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The Latest On Barry From Louisiana


Barry is now a hurricane as it makes landfall on Louisiana's coast to the west of New Orleans. The storm is expected to dump more than a foot of rain in some places and cause flash flooding. NPR's Debbie Elliott is in New Orleans. Debbie, thanks so much for being with us.

DEBBIE ELLIOTT, BYLINE: Hi. Good morning, Scott.

SIMON: What's going on with the storm now?

ELLIOTT: Well, Barry got stronger as it was out over the Gulf of Mexico. It became a hurricane right before it started making landfall. That's just west of Morgan City. It's hitting the coast right now with about 75-mile-an-hour winds and a storm surge that's up to 6 feet in some places.

But this isn't just a coastal thing. The effects of this hurricane are being felt over much of southeast Louisiana. The Coast Guard had to make some pretty dramatic rooftop rescues on an island cut off by rising floodwaters earlier today. South of New Orleans in Plaquemines Parish, water is pouring over the top of some levees that had farmers in Myrtle Grove scrambling to use airboats to herd their cattle out of these pastures that were filling up with water. Some communities around Lake Pontchartrain are also taking on water.

The mayor of Slidell, Greg Cromer, is warning that things will get even worse come high tide this evening.

GREG CROMER: Do not let your guard down at this point. We have a lot more water coming towards us.

ELLIOTT: So forecasters say 10 to 20 inches of rain today and tomorrow prompting life-threatening floods. The problem is that this is such a slow-moving storm, so the rains are just going to sit over Louisiana and keep dumping and keep dumping. Also probably going to cause some problems over in Mississippi.

SIMON: How well is the state prepared, do you think?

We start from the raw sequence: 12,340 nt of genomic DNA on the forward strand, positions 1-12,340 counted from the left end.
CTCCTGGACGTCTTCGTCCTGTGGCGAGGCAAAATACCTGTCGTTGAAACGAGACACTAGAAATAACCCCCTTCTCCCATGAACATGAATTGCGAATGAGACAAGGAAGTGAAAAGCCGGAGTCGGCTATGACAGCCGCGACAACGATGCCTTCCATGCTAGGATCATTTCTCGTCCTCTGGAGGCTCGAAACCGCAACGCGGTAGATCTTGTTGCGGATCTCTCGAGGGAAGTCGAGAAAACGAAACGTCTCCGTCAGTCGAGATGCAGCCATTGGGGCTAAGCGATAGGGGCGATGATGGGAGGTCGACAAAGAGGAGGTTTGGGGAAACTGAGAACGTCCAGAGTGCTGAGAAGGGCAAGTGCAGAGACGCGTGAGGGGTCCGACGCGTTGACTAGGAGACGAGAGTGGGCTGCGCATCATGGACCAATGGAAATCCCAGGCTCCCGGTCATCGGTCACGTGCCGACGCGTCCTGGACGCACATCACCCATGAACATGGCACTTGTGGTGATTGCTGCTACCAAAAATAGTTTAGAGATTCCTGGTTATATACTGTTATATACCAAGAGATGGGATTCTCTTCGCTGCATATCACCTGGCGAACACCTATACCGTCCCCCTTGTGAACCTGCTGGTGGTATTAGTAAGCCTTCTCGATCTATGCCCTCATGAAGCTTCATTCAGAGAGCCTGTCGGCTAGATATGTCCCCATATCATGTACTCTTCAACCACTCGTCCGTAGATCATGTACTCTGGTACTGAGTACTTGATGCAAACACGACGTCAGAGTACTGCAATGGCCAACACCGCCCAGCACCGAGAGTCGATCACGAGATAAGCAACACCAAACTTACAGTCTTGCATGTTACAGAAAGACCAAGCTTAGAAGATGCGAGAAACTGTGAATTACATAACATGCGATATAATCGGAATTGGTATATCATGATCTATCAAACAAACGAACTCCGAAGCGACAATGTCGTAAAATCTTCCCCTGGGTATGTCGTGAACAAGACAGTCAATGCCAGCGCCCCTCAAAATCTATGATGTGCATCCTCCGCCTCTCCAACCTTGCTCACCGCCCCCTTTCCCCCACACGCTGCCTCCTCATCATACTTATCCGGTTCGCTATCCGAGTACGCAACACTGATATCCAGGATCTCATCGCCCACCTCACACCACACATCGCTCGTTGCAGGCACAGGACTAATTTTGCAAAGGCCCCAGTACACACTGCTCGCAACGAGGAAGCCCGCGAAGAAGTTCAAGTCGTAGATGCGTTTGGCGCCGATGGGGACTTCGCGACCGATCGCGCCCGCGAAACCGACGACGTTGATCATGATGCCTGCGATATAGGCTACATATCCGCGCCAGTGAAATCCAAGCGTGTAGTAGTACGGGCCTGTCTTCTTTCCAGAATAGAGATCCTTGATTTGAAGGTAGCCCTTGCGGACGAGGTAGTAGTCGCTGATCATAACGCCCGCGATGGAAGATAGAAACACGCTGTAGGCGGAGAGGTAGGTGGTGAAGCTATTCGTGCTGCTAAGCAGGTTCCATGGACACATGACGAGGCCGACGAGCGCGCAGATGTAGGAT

ELLIOTT: You know, Louisiana is a state that is used to natural disasters, and they know that they're sinking and disappearing coast is vulnerable, so they do what they can to prepare. Governor John Bel Edwards had activated the National Guard as local officials, as well as state officials, are positioning boats, high-water vehicles, the Coast Guard with its helicopters all ready to respond to the disaster as needed. Provisions have been staged around the state - you know, water and food to get to people should the need arise. Shelters have been set up. People, you know, can go find a safe place to stay.

And for the first time ever, officials closed every one of the floodgates in the state designed to protect it from the rising Mississippi River. This is an unprecedented situation because the Mississippi has been in a high-water flood stage for months now, and here it is colliding with this hurricane. There was this fear that Barry's storm surge would push water up over levees and gates. The Army Corps of Engineers says given the current forecast, it's confident that most of the structures will hold and that is not likely to happen.

SIMON: Hurricane Katrina was such a milestone for the state, too. Are there echoes of that? Do people have that fear now?

ELLIOTT: Well, no. This is a completely different storm. It's not as strong. But, certainly, people are very, you know, sensitive to what might happen. I visited the Lower Ninth Ward, the community so devastated by Katrina. And I talked with Burnell Lucien (ph). He was sitting on his front porch. And he said, you know, he has supplies. He's not really concerned now.

BURNELL LUCIEN: The levees are high. We don't get the storm surge in the canals no more. If it's just rainwater, we good. You know, we good.

SIMON: NPR's Debbie Elliott on the job for us there in New Orleans today. Thanks very much for being with us, Debbie. You're welcome. Transcript provided by NPR, Copyright NPR.

NPR National Correspondent Debbie Elliott can be heard telling stories from her native South. She covers the latest news and politics, and is attuned to the region's rich culture and history.
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